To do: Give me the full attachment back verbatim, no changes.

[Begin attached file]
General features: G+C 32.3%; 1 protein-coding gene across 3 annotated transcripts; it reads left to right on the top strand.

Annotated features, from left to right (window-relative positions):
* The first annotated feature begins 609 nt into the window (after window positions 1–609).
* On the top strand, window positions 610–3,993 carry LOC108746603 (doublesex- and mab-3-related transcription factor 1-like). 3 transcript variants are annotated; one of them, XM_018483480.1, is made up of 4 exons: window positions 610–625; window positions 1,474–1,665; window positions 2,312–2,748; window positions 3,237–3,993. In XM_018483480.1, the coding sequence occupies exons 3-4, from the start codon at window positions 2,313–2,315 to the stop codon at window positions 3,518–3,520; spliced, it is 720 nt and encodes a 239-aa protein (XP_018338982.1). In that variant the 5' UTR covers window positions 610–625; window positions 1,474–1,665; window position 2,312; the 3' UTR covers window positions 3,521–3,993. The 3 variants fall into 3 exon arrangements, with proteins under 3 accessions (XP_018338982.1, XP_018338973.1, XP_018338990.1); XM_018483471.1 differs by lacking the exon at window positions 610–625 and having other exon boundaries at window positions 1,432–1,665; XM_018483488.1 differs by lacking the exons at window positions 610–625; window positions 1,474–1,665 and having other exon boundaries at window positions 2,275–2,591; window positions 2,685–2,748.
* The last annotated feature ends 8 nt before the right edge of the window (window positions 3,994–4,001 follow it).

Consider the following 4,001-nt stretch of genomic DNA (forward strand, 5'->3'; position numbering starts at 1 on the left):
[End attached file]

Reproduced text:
General features: G+C 32.3%; 1 protein-coding gene across 3 annotated transcripts; it reads left to right on the top strand.

Annotated features, from left to right (window-relative positions):
* The first annotated feature begins 609 nt into the window (after window positions 1–609).
* On the top strand, window positions 610–3,993 carry LOC108746603 (doublesex- and mab-3-related transcription factor 1-like). 3 transcript variants are annotated; one of them, XM_018483480.1, is made up of 4 exons: window positions 610–625; window positions 1,474–1,665; window positions 2,312–2,748; window positions 3,237–3,993. In XM_018483480.1, the coding sequence occupies exons 3-4, from the start codon at window positions 2,313–2,315 to the stop codon at window positions 3,518–3,520; spliced, it is 720 nt and encodes a 239-aa protein (XP_018338982.1). In that variant the 5' UTR covers window positions 610–625; window positions 1,474–1,665; window position 2,312; the 3' UTR covers window positions 3,521–3,993. The 3 variants fall into 3 exon arrangements, with proteins under 3 accessions (XP_018338982.1, XP_018338973.1, XP_018338990.1); XM_018483471.1 differs by lacking the exon at window positions 610–625 and having other exon boundaries at window positions 1,432–1,665; XM_018483488.1 differs by lacking the exons at window positions 610–625; window positions 1,474–1,665 and having other exon boundaries at window positions 2,275–2,591; window positions 2,685–2,748.
* The last annotated feature ends 8 nt before the right edge of the window (window positions 3,994–4,001 follow it).

Consider the following 4,001-nt stretch of genomic DNA (forward strand, 5'->3'; position numbering starts at 1 on the left):